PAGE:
Commentary & Analysis
You Bought Something New, Now What?
Purchasing new technology is always done with the best of intentions and the desire to implement to a fully utilized state. Often the day-to-day business takes over and erodes the focus of a new technology project. Getting a game-plan together to ensure success and cement the purchase as a worthwhile one is critical.
By Jane Mugford
Published: October 6, 2014
Last week in Chicago was very busy. While the show was a lot smaller, printers were at Graph Expo to buy, and there was a lot of purchasing going on. Whether it was deals for hardware or software, the checkbooks came to Chicago. There were many deals done for digital presses, Print MIS software, web-to-print software and everything in between. These were intentional buys - not impulse ones. In years past, it was so easy to walk the floor and buy something because it looked great on the floor. Nowadays people come equipped with ‘pre-show’ research and are looking to the show to answer final questions and take advantage of the ‘show deals’.
Now that the attendees have found their way back home in possession of (insert name of new software or hardware here), now the real work begins. Deciding what to purchase is hard. Making the purchase is easy (although parting with the money is never easy), but the hardest part of the process is having a successful implementation both internally and externally. As my colleague Jennifer Matt always says "you can have the most beautiful ecommerce website out there that is a brilliant technical implementation, but if your customers don't know it exists, none of it matters”. Similarly on the technical side, a lot of mistakes happen when printers incorrectly assume that the majority of the work rests on the vendors to implement. While the actual installation and basic configuration does rest with the vendor, making any software solution come to life for your company rests on your shoulders. It is a lot of work and you need to gear up for it. Most printers have very under-utilized Print MIS or web-to-print technology. The key is to implement any new solution to the maximum potential that lines up with the vision you had when you purchased it. The love-hate relationship that can exist with technology is there - you love it before you buy it and if you don't have a successful deployment, you come to hate it. Even though it was the same tool you were originally enamored with.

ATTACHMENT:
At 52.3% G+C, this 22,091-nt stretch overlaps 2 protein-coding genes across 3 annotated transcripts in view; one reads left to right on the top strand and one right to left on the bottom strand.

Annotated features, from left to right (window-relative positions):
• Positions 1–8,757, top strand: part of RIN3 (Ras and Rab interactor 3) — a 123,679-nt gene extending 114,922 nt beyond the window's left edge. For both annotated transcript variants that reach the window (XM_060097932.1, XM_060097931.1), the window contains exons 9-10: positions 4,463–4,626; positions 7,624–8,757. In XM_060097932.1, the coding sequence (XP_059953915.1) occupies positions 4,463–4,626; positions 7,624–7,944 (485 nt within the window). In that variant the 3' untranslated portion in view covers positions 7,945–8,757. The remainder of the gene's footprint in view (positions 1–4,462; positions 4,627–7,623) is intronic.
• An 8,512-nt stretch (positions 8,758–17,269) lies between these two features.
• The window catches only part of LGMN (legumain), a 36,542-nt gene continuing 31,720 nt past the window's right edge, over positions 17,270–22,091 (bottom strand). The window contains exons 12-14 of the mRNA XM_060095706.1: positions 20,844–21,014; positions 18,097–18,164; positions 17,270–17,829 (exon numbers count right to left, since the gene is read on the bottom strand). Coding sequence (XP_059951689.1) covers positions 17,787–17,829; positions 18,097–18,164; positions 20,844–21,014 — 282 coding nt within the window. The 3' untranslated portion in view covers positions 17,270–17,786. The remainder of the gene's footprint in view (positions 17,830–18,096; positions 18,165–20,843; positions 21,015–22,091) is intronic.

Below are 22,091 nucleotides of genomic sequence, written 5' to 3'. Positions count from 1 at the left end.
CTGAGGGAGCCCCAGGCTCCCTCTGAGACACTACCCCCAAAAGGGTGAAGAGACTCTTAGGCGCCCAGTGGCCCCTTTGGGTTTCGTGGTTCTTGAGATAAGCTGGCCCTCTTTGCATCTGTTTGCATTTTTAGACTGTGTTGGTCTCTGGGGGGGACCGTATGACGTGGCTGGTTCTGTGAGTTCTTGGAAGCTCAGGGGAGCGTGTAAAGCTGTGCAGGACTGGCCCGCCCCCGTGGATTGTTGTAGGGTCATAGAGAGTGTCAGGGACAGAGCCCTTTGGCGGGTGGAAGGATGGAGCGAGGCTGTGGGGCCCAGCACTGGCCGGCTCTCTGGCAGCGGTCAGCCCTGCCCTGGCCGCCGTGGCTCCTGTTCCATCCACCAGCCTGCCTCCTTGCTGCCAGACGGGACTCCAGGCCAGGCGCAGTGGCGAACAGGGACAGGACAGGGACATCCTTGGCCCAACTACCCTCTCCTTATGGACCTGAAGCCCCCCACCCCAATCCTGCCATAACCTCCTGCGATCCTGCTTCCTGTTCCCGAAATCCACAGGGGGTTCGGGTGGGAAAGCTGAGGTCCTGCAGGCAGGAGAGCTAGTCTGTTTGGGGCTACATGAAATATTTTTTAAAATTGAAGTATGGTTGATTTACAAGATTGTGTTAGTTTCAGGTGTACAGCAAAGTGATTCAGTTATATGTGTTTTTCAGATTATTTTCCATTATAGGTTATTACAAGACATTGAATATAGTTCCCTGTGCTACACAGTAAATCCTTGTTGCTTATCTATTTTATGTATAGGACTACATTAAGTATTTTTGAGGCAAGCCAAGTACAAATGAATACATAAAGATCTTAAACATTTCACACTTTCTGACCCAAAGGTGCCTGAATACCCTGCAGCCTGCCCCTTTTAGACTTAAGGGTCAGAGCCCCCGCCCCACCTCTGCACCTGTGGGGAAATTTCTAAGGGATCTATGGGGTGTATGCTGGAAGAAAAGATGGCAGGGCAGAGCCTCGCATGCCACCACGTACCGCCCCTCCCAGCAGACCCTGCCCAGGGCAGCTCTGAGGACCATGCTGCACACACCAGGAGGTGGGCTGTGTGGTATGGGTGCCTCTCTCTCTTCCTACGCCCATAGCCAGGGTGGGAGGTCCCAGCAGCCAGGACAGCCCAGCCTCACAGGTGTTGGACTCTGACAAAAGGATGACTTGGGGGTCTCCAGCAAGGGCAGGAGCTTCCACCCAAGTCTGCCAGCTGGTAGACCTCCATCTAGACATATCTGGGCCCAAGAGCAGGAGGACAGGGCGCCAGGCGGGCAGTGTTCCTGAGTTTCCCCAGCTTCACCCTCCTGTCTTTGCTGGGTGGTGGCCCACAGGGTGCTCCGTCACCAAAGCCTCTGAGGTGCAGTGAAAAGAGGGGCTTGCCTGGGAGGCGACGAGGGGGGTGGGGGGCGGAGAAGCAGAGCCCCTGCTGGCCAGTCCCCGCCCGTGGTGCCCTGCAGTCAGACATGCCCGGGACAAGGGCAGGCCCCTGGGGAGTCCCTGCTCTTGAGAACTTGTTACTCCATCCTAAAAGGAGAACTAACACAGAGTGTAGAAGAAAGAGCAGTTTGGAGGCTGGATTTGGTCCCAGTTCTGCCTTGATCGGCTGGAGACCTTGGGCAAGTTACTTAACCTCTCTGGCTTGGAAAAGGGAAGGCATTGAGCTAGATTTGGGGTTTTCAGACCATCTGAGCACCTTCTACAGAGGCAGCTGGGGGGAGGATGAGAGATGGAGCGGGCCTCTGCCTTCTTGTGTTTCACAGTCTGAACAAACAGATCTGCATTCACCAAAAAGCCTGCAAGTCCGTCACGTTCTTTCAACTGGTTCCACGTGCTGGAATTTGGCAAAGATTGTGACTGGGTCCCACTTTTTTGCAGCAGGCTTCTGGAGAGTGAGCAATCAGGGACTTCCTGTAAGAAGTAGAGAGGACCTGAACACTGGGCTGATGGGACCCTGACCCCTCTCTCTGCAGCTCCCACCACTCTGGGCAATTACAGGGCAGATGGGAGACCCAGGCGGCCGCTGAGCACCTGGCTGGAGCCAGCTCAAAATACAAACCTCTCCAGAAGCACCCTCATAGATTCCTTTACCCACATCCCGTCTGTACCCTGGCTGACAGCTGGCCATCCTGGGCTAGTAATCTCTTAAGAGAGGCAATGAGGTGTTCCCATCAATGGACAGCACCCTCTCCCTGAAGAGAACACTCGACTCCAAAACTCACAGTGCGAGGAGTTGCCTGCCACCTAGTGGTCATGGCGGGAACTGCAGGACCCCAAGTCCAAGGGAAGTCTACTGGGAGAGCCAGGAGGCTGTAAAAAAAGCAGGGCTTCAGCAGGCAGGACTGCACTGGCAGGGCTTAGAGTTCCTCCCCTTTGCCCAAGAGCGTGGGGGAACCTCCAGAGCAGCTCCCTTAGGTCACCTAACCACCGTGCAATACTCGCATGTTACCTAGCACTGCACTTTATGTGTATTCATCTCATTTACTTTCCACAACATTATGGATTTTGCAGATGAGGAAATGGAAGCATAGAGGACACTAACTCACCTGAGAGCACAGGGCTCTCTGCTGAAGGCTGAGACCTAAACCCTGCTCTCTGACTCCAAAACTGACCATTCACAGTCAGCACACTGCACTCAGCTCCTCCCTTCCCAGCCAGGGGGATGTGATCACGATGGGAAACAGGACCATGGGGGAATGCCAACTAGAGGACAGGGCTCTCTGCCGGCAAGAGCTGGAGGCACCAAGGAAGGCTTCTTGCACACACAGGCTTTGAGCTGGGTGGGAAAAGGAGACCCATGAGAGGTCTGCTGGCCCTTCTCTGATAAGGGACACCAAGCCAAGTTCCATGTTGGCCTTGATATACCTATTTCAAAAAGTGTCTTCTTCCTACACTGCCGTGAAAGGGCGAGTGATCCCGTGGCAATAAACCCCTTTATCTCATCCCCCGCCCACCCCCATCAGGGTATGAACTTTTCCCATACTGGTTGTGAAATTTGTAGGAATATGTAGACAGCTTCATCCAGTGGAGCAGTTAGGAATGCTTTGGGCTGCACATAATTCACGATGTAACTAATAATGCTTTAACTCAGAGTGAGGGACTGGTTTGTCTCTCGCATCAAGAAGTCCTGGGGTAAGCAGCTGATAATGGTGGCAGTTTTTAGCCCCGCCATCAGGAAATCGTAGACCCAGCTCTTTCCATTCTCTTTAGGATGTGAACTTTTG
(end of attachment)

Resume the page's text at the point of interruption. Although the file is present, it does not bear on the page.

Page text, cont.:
So, to avoid repeating common mistakes that happen with new software, here are some tips to help make sure your new purchase doesn’t end up in the under-utilized category:
1) Get clear on where the fit is
Is the new technology replacing something currently in place or is it a 'net new' acquisition in that you are not replacing anything?
- If it is replacing existing technology, you need to have a 'retirement' and transition plan for the existing technology. If it is customer facing, you need to look at a transition plan for your customers. For Print MIS transitions, there are all kinds of considerations - data migrations, removing legacy bandaids and so on. For web-to-print, there are carefully calculated store transitions that need to happen. These transition plans need to be well thought out and defined before you start to implement the new technology